At least four airlines are planned to use the modified Taipa Ferry Terminal (TFT) on becoming an auxiliary passenger terminal for the Macau International Airport (MIA), the Macau Civil Aviation Authority (AACM) announced on Thursday.
The modified TFT will be seamlessly connected to the MIA and is expected to handle 1.5 to 2 million passengers annually.
The MIA handled 9.6 million passengers in 2019, with over 77,580 aircraft movements, an increase of 16 per cent and 18 per cent respectively.
As the AACM expects continued growth in air traffic, the current passenger terminals available at the MIA have been “saturated and the unavailability of space in passenger terminal need to be addressed.”
With TFT’s close proximity to the airport, the remodelling plans will “surely [help increase] the overall capacity of the passenger terminal and improving the overall spatial condition and level of services,” said the AACM.
The planned auxiliary passenger terminal will include 12 to 16 check-in counters, 4 boarding gates and floor area equivalent to one-quarter of the current TFT’s waiting lounge.
Four waiting lounges and their adjacent commercial shops on the TFT’s East wing on the first floor will be used as both a new security checkpoint and a new departure lounge. This will approximately take up 5,100 square metres.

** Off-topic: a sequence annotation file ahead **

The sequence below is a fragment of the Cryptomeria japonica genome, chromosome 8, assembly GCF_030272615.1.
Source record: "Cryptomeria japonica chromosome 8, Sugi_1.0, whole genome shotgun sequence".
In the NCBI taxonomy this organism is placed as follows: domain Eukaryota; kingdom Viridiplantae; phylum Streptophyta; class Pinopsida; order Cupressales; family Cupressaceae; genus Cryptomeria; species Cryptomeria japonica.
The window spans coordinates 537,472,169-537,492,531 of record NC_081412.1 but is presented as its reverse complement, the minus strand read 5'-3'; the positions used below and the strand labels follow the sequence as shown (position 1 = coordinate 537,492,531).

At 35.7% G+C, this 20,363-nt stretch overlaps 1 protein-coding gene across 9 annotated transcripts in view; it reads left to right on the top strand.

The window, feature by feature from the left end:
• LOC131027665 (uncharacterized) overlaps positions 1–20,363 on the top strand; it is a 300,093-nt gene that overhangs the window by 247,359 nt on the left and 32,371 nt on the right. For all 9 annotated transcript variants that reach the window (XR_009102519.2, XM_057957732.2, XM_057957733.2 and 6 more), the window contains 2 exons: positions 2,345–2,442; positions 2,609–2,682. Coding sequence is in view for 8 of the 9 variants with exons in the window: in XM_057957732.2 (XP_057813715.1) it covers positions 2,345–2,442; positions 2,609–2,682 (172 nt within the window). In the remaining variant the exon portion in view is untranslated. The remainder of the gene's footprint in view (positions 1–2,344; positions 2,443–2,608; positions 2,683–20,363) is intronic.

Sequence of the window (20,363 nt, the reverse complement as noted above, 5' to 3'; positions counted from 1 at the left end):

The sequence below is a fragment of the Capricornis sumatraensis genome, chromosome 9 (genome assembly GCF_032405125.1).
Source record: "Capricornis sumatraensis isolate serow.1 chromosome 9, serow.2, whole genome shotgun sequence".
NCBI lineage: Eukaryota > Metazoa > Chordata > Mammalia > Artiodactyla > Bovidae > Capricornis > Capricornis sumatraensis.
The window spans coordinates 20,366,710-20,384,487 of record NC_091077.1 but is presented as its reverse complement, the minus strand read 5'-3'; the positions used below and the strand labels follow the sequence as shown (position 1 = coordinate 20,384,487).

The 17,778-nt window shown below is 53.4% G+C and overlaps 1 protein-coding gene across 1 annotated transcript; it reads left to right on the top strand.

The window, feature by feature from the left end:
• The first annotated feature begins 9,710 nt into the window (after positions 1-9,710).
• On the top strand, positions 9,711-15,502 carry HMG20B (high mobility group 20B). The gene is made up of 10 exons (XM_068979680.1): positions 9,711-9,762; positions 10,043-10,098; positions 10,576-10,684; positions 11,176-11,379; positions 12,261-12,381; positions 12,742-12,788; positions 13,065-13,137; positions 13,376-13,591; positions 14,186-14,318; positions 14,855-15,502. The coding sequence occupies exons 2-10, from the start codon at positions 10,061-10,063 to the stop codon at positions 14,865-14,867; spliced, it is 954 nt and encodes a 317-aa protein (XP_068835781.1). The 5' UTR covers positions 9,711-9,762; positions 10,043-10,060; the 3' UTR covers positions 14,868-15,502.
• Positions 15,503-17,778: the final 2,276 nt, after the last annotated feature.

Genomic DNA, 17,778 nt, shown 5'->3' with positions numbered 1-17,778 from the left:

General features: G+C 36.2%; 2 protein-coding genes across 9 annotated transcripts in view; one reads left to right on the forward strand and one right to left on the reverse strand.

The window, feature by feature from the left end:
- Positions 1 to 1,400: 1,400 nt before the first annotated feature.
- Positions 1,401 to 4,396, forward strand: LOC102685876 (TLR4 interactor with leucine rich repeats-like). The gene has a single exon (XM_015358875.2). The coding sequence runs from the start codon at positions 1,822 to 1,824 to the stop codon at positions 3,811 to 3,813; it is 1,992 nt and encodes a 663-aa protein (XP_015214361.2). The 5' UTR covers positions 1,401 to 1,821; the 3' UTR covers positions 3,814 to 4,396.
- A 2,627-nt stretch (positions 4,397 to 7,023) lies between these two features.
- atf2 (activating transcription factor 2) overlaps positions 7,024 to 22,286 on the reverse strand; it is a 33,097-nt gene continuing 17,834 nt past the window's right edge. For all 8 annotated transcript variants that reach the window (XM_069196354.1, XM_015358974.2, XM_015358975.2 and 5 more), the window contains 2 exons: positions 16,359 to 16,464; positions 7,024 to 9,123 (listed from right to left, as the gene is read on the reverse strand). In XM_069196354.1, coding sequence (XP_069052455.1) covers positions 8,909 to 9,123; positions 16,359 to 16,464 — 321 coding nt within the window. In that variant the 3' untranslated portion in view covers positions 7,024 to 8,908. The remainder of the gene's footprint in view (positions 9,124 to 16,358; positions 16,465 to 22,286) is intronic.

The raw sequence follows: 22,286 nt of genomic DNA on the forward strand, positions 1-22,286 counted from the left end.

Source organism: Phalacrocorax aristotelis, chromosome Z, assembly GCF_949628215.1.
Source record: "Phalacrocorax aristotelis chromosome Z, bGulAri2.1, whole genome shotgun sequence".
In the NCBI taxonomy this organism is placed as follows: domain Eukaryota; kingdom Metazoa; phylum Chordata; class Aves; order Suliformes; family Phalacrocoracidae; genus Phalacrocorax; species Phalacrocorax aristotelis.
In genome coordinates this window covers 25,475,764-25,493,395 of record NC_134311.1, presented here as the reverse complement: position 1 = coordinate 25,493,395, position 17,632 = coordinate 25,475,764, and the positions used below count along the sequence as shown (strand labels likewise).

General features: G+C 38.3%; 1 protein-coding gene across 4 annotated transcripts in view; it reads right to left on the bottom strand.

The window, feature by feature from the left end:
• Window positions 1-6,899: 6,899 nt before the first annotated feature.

The TFT’s existing east departure hall on the East wing’s first floor will become a new check-in area.
The arrival hall and arrival immigration area on the East wing’s ground floor will be modified into a baggage handling area.
A section of about 660 metres along the dedicated airport access road will extend from the TFT to the airport apron, becoming an airport restricted area.
Departures and arrivals will go through check-in, baggage check-in and claim, security check, immigration and customs procedures inside the auxiliary terminal.
This new plan for the auxiliary passenger terminal will “enhance the sea-air intermodal transportation services between the ports,” said the statement, not requiring air-to-sea or sea-to-air passengers to go through immigration and customs procedures.
The AACM, Marine and Water Bureau (DSAMA) and the MIA are finalising the actual scope of remodelling. Afterwards, MIA will proceed with further operational flow design.